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While working on the current story, one should also figure out what he has to do for the next story - Is this good advice?

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Senior Software Engineer at Egnytea year ago

While working on the current story, one should also figure out what he has to do for the next story. Is this good advice? I am skeptical and I would have asked about priorioties of the task given to my manager but at this point it seems pointless to reason things with him that's why asking it here.



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    Robinhood, Meta, Course Hero, PayPal
    a year ago

    With what we have here, this advice seems... weird to me. It's very common for engineers to be placed on 2 completely separate projects. In that case, it's quite possible for the 2 stories you need to do in a sprint to be completely unrelated.

    That being said, here are some ways I can see this advice making sense:

    1. The stories are dependent - As an example, here's a basic pair of tasks that are very connected: Make an API and then have an app/website call that API. If you're a decent full-stack engineer, you should think about how the client can cleanly call and consume the new endpoint and make a fitting client-server protocol accordingly.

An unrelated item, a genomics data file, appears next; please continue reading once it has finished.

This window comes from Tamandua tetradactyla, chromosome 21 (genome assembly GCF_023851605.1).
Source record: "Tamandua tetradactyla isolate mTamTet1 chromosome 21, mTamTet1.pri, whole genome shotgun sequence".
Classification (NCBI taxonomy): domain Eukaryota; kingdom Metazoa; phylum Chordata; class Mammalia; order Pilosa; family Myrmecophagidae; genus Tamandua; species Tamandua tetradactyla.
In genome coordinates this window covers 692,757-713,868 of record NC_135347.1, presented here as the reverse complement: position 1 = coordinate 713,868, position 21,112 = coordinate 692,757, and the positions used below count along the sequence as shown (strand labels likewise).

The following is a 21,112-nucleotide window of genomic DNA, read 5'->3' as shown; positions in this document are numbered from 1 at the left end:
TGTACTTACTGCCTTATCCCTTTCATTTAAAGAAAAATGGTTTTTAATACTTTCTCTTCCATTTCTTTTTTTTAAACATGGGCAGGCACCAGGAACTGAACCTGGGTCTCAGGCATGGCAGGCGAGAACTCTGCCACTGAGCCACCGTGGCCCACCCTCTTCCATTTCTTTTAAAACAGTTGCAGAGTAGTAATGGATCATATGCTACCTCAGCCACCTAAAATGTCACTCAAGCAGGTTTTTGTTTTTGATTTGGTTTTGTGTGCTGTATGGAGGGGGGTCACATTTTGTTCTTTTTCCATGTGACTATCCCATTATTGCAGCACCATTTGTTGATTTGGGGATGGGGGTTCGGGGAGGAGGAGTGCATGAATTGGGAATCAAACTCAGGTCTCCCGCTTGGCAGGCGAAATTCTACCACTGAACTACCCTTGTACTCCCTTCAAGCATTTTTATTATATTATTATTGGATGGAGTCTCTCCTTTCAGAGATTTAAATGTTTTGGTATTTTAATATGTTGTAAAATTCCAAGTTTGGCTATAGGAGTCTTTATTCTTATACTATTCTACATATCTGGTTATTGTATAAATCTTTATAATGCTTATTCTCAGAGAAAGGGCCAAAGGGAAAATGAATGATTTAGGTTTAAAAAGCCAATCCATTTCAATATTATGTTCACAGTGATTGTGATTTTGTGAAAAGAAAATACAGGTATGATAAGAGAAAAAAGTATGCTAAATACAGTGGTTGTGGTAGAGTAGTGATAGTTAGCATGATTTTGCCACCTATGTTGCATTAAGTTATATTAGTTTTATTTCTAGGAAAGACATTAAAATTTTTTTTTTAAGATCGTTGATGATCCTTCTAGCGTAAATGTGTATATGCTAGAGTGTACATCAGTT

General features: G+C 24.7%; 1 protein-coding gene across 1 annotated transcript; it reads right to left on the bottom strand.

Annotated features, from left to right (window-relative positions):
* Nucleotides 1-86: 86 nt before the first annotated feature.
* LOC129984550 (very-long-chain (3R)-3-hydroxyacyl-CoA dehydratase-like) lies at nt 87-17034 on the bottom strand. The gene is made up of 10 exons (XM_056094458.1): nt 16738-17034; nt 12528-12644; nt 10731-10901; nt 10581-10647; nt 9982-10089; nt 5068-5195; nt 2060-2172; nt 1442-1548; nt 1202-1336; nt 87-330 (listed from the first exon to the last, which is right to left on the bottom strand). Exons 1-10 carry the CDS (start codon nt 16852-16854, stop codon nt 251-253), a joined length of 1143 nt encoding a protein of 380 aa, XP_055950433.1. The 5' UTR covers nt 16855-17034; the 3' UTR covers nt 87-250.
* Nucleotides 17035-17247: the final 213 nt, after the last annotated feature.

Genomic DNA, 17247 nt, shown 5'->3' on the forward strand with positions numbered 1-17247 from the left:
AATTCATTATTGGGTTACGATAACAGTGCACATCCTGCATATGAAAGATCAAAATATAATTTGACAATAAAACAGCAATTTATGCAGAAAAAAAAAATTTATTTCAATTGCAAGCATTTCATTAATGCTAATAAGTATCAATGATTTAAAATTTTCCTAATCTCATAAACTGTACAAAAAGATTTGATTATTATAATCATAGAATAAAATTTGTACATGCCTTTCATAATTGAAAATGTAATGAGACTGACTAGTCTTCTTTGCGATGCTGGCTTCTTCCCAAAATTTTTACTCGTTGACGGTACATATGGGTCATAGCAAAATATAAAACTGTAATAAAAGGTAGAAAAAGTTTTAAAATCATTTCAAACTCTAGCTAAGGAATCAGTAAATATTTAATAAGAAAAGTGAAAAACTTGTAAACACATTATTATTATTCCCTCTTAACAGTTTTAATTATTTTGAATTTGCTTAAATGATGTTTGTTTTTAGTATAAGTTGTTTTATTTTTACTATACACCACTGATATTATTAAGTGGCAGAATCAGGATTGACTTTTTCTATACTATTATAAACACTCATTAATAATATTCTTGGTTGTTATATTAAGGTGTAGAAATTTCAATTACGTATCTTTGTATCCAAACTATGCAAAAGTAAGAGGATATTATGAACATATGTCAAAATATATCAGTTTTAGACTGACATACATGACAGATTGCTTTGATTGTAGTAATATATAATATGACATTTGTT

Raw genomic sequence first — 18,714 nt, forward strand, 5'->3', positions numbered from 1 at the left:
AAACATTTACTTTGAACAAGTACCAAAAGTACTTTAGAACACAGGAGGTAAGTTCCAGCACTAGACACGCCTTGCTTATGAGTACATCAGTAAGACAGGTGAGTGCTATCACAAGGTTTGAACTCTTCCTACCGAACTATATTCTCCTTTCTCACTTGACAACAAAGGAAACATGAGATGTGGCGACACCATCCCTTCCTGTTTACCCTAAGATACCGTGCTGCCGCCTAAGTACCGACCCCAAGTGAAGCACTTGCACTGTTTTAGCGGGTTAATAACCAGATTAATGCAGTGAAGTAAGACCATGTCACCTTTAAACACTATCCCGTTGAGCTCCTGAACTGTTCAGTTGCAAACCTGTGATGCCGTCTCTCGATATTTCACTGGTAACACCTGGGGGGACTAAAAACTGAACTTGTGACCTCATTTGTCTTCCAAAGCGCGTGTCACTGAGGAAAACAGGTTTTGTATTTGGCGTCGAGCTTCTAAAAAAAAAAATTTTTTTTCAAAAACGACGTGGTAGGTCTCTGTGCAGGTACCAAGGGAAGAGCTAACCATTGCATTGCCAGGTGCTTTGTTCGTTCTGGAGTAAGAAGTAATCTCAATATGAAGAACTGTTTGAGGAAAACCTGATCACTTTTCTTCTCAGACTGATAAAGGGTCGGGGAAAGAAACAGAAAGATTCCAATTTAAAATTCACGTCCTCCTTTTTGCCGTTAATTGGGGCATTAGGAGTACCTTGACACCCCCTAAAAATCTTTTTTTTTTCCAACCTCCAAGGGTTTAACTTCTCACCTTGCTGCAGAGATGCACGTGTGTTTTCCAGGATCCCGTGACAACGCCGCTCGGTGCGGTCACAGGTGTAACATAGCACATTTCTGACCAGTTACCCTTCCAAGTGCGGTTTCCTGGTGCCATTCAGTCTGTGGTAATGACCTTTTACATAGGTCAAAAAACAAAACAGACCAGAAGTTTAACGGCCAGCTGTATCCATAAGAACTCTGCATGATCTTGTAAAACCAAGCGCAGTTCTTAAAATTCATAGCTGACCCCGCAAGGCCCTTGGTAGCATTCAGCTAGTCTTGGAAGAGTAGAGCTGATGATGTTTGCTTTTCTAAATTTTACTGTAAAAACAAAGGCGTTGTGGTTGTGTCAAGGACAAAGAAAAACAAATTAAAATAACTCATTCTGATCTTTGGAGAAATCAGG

2. There is a time constraint - Let's say you have 2 stories that you absolutely have to get done by a certain date. In this scenario, you should think about the remaining time you have as you're doing the 1st story - It's possible that you should do something like ship it with lower quality, so you can quickly switch over to the 2nd story to complete it on time.
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    Meta, Pinterest, Kosei
    a year ago

    Assuming good intent on your manager's behalf (and they're not just saying something to blame you), I could see this advice making sense in the scenario where you're working on a larger project, where there is a benefit to anticipating challenges and addressing them proactively.

    Think about this as an extreme version of the Pareto Principle (aka 80/20 rule):

    Can you spend 10 minutes discussing the next few stories in your docket with some people on the team who you respect? That 10 min conversation can change how you approach the problem and how you think about the priority.

    If you look at the past few months of your work, can you think of instances where this kind of conversation ("planning") could have helped?